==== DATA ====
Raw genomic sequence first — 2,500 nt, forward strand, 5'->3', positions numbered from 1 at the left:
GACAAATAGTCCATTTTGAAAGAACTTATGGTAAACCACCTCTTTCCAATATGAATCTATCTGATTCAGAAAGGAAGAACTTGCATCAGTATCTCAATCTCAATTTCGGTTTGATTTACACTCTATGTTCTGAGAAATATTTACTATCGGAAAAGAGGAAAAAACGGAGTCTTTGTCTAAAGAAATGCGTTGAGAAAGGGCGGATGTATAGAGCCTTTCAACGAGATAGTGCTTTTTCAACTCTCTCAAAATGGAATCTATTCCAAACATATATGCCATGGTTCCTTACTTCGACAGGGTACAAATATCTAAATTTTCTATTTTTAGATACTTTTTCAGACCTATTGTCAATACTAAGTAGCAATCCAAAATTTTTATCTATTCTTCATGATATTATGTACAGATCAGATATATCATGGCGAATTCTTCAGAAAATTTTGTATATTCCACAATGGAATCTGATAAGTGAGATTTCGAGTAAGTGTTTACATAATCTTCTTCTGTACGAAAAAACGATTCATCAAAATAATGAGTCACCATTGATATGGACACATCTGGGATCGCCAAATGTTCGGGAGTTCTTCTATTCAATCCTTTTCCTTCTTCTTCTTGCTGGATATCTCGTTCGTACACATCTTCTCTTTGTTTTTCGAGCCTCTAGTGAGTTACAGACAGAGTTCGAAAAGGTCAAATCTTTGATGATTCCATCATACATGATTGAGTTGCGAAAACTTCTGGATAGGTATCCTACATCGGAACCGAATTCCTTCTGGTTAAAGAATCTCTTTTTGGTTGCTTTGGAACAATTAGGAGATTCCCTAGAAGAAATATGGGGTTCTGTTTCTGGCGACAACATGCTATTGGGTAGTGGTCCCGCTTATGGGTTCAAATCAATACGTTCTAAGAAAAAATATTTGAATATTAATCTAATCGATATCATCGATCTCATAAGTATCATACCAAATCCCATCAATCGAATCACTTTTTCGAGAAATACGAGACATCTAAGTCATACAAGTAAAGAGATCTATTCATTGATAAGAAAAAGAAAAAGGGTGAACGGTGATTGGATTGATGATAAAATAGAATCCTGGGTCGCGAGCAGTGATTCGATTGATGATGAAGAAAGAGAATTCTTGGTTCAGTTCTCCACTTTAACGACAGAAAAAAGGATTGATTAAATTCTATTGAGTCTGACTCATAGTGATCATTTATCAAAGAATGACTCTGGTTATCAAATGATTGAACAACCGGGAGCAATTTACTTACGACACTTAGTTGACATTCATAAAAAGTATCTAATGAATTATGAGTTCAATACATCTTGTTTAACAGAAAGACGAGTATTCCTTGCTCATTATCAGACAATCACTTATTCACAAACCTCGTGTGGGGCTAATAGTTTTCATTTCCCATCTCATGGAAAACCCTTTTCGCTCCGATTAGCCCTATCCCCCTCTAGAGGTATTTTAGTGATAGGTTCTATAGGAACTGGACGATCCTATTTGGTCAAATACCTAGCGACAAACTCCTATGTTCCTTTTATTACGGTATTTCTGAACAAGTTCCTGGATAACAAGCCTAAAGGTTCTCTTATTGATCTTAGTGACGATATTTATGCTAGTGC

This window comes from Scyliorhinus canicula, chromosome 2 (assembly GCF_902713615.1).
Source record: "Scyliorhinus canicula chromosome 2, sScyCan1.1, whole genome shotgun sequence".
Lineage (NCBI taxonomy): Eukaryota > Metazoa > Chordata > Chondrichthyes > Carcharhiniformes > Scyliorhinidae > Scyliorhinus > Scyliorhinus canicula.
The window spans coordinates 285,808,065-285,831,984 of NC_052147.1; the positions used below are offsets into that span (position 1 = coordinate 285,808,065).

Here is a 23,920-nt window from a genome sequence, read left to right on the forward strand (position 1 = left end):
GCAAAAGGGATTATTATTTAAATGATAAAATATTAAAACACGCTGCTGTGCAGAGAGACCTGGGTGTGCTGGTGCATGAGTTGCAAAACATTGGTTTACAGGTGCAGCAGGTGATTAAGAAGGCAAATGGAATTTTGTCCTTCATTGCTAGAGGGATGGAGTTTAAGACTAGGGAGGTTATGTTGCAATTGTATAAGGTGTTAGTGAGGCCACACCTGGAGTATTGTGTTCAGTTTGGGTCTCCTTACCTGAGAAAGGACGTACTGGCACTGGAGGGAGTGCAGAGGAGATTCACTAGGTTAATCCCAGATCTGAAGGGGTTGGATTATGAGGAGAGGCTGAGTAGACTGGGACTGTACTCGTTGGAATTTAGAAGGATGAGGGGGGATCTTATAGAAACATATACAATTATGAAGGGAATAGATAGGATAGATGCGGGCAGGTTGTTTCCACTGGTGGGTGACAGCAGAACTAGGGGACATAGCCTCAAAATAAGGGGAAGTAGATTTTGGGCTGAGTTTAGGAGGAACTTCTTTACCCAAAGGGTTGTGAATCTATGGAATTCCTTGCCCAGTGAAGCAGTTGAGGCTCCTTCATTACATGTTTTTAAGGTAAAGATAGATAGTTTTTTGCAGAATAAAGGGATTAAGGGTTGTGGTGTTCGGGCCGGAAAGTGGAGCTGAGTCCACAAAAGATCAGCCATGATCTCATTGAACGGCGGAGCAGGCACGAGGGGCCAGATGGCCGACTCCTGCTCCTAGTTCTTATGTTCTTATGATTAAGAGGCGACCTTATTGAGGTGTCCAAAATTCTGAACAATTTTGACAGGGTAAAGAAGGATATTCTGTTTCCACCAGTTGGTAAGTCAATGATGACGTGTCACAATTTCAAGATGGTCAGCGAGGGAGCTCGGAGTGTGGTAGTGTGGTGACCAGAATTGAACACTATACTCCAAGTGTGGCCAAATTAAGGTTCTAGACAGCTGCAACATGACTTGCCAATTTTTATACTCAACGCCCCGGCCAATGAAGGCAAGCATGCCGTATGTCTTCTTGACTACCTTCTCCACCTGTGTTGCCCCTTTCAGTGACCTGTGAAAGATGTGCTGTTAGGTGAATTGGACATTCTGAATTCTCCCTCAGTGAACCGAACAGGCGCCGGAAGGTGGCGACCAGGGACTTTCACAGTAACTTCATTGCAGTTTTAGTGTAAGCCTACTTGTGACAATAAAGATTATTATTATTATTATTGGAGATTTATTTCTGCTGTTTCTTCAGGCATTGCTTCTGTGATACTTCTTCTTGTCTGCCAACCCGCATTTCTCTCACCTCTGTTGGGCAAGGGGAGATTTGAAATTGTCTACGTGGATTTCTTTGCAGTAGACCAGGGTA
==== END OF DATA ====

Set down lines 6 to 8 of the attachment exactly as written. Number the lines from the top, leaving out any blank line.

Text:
The window spans coordinates 285,808,065-285,831,984 of NC_052147.1; the positions used below are offsets into that span (position 1 = coordinate 285,808,065).

Here is a 23,920-nt window from a genome sequence, read left to right on the forward strand (position 1 = left end):
GCAAAAGGGATTATTATTTAAATGATAAAATATTAAAACACGCTGCTGTGCAGAGAGACCTGGGTGTGCTGGTGCATGAGTTGCAAAACATTGGTTTACAGGTGCAGCAGGTGATTAAGAAGGCAAATGGAATTTTGTCCTTCATTGCTAGAGGGATGGAGTTTAAGACTAGGGAGGTTATGTTGCAATTGTATAAGGTGTTAGTGAGGCCACACCTGGAGTATTGTGTTCAGTTTGGGTCTCCTTACCTGAGAAAGGACGTACTGGCACTGGAGGGAGTGCAGAGGAGATTCACTAGGTTAATCCCAGATCTGAAGGGGTTGGATTATGAGGAGAGGCTGAGTAGACTGGGACTGTACTCGTTGGAATTTAGAAGGATGAGGGGGGATCTTATAGAAACATATACAATTATGAAGGGAATAGATAGGATAGATGCGGGCAGGTTGTTTCCACTGGTGGGTGACAGCAGAACTAGGGGACATAGCCTCAAAATAAGGGGAAGTAGATTTTGGGCTGAGTTTAGGAGGAACTTCTTTACCCAAAGGGTTGTGAATCTATGGAATTCCTTGCCCAGTGAAGCAGTTGAGGCTCCTTCATTACATGTTTTTAAGGTAAAGATAGATAGTTTTTTGCAGAATAAAGGGATTAAGGGTTGTGGTGTTCGGGCCGGAAAGTGGAGCTGAGTCCACAAAAGATCAGCCATGATCTCATTGAACGGCGGAGCAGGCACGAGGGGCCAGATGGCCGACTCCTGCTCCTAGTTCTTATGTTCTTATGATTAAGAGGCGACCTTATTGAGGTGTCCAAAATTCTGAACAATTTTGACAGGGTAAAGAAGGATATTCTGTTTCCACCAGTTGGTAAGTCAATGATGACGTGTCACAATTTCAAGATGGTCAGCGAGGGAGCTCGGAGTGTGGTAGTGTGGTGACCAGAATTGAACACTATACTCCAAGTGTGGCCAAATTAAGGTTCTAGACAGCTGCAACATGACTTGCCAATTTTTATACTCAACGCCCCGGCCAATGAAGGCAAGCATGCCGTATGTCTTCTTGACTACCTTCTCCACCTGTGTTGCCCCTTTCAGTGACCTGTGAAAGATGTGCTGTTAGGTGAATTGGACATTCTGAATTCTCCCTCAGTGAACCGAACAGGCGCCGGAAGGTGGCGACCAGGGACTTTCACAGTAACTTCATTGCAGTTTTAGTGTAAGCCTACTTGTGACAATAAAGATTATTATTATTATTATTGGAGATTTATTTCTGCTGTTTCTTCAGGCATTGCTTCTGTGATACTTCTTCTTGTCTGCCAACCCGCATTTCTCTCACCTCTGTTGGGCAAGGGGAGATTTGAAATTGTCTACGTGGATTTCTTTGCAGTAGACCAGGGTA